By Don C. Brunell, Guest Columnist
The good news is Washington’s cherry crop is projected to be as good as 2018; however, absent tariff relief from the ongoing United States-China trade tiff, a key market will remain limited.
When China’s tariff went from 10 percent to 50 percent in July 2018, right in the middle of the harvest, exports to China went from the most profitable to the pits, Fox News reporte: “Growers in Washington State, by far the largest producer of sweet cherries in the U.S., saw their bumper crop lose $86 million in value overnight.”
For example, Washington Fruit and Produce Company in Yakima watched exports plunge 54 percent after the tariffs were raised.
“It’s made it extra painful because Chinese consumers pay a premium for American produce,” Fox News added.
U.S. farmers are hopeful current negotiations will bring relief soon. Overall, China exported $505 billion in goods to the U.S., and U.S. companies exported $135 billion in goods to China in 2017. The White House wants to correct this trade imbalance and protect intellectual property.
Cherries are Washington’s bellwheter crop. Unlike apples, potatoes and wheat, they cannot be stored for months. The window between harvest and sale is a few weeks.
China is our second-largest buyer behind Canada. It accounts for more than a quarter of our cherry exports. South Korea and Taiwan combined import another 25 percent.
A recent Capital Press report found our state’s cherry farmers lost $106 million last year because of China’s retaliatory duties.
B.J. Thurlby of the Northwest Cherry Growers told the Capital Press: “Trade data indicates that Northwest growers retailed 1.7 million, 20-pound boxes of cherries to China last year, a figure which reflected a drop of nearly 50 percent from 2017 when three million boxes were sold.”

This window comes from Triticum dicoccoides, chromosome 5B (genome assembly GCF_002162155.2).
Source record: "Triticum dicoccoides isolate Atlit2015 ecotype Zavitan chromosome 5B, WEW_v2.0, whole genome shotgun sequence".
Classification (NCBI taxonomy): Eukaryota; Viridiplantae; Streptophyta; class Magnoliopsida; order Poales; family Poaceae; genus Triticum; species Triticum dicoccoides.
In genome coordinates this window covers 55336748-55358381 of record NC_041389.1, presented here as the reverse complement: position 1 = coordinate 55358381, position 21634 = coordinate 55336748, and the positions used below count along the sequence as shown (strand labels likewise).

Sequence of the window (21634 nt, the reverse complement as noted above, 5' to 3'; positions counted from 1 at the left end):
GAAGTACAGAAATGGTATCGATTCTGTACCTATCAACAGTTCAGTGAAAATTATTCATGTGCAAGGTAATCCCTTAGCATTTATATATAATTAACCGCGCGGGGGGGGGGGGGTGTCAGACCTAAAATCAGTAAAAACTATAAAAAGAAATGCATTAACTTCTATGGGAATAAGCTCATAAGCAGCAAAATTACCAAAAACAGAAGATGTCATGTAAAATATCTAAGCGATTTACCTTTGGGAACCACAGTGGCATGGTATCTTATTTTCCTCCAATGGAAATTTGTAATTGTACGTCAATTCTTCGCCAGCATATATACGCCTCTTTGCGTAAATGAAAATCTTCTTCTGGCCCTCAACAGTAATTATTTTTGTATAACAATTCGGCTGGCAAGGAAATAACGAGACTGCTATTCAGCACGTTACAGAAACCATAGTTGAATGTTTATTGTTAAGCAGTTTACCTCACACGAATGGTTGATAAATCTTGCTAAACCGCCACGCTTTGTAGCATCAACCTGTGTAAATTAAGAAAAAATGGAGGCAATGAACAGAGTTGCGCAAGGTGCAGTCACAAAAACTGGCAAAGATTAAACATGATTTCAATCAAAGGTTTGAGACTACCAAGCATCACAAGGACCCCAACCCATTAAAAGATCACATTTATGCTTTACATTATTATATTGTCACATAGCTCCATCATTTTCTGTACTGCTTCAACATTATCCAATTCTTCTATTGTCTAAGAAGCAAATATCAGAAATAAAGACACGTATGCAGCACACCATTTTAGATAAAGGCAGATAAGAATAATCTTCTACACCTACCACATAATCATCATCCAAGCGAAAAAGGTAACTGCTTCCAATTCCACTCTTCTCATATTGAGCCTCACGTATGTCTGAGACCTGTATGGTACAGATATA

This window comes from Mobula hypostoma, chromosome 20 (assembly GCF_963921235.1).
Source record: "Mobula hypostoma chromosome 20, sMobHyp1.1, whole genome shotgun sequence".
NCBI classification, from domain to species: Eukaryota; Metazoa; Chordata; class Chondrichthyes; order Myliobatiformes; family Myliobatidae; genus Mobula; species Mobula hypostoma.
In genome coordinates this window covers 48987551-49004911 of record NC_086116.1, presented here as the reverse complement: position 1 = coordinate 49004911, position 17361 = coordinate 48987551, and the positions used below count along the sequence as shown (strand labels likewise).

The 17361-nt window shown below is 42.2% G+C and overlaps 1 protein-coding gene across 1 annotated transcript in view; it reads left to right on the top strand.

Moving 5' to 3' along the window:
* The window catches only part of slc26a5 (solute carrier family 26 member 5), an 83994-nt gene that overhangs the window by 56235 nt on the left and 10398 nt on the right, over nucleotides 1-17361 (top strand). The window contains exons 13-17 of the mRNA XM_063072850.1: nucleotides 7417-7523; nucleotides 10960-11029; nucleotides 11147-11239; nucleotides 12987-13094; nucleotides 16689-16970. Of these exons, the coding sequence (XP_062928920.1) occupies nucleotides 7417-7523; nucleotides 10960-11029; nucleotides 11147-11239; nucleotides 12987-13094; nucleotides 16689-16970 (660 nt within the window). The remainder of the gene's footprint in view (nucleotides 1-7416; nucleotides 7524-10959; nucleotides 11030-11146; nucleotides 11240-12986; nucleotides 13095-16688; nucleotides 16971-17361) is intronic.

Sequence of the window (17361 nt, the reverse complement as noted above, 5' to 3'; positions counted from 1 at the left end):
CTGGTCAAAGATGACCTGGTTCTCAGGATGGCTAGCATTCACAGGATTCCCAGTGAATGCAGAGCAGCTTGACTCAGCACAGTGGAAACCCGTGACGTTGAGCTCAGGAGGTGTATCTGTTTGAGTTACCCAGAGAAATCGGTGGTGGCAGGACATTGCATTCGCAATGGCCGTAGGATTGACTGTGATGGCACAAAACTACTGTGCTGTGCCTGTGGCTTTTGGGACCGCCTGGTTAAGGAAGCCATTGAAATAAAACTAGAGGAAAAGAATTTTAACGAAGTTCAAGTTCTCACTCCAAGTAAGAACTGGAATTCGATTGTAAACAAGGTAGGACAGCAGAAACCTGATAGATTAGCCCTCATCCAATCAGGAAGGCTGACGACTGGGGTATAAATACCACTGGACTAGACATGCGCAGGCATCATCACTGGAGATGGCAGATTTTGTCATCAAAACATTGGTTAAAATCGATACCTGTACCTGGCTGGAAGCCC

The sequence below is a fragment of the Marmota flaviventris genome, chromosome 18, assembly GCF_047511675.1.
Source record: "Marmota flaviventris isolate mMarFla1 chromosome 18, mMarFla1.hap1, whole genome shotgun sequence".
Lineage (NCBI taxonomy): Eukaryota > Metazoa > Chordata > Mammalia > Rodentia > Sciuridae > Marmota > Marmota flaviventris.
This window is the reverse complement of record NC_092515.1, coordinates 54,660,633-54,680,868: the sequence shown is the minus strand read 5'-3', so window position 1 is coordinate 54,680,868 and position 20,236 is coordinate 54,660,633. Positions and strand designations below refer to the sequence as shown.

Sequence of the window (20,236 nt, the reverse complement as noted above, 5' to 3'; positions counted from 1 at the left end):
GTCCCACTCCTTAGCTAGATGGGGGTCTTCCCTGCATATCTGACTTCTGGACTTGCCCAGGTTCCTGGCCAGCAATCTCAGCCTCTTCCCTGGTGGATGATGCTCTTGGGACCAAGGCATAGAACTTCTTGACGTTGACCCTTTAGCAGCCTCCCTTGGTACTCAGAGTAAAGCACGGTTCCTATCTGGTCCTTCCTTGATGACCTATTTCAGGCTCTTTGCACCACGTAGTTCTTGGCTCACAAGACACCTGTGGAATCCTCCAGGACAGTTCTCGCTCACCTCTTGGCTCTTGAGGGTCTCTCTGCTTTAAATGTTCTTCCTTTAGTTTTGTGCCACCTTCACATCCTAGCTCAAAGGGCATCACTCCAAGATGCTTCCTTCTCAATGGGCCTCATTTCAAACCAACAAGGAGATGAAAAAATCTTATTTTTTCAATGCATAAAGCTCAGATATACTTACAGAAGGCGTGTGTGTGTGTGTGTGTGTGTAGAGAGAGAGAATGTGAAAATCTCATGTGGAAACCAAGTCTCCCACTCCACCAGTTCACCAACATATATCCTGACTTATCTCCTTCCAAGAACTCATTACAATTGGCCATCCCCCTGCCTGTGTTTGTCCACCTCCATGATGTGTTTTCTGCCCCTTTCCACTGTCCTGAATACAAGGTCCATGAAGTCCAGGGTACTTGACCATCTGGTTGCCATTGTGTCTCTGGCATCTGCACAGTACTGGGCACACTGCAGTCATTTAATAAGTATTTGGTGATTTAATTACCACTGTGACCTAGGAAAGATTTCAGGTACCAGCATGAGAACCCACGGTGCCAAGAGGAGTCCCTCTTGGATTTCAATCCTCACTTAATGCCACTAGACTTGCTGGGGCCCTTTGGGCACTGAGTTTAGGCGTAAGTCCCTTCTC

Meanwhile, Turkey, the world’s largest cherry producer, is expanding its shipments into China. Turkey’s biggest traditional markets have been Russia and Germany. Chile, the world’s sixth-largest grower with a quarter of U.S. production, is increasing its deliveries to China as well. Neither country is subject to Chinese tariffs.
Thousands of Washington farmers who grow apples, cherries, pears and wheat now find themselves on the front lines of a battle between the two largest economies in the world, Seattle Times reporter Derek Hall wrote July 2018.
Wheat growers in the Pacific Northwest also have been smacked by the trade dispute. China bought 300,000 metric tons of soft wheat from the Pacific Northwest in 2017, worth about $60 million. As soon as the threat of tariffs surfaced, Chinese customers stopped buying.
Our state’s agriculture sector exports about 30 percent of its products. Other top Washington fruit crops targeted by China include apples and pears. In 2017, China bought about $50 million worth of apples and $1.5 million in pears.
New export markets for Washington agriculture products take time to develop, so growers fight hard to keep existing customers. For example, the Northwest Cherry Growers Commission is planning to invest more than $500,000 into promoting buyer-incentives in China this spring.
Northwest growers also are eyeing India as a potential market, but exporters remain apprehensive because India’s importers want shipments of cherries sent by boat rather than plane, which doesn’t work well with fumigation requirements, the Capital Press reports.
According to U.S. News, nearly a quarter of our state’s exports (more than $18 billion) went to China last year, making Washington by far America’s biggest exporter to the Chinese.
Washington’s $49 billion food and agriculture industry employs 140,000 people. Thirteen percent of the state’s economy comes from agriculture. Failure to end this trade war will impact all Washingtonians.
Don C. Brunell is a business analyst, writer, columnist and retired president of the Association of Washington Business, the state’s oldest and largest business organization. Brunell lives in Vancouver and can be contacted via email at theBrunells@msn.com.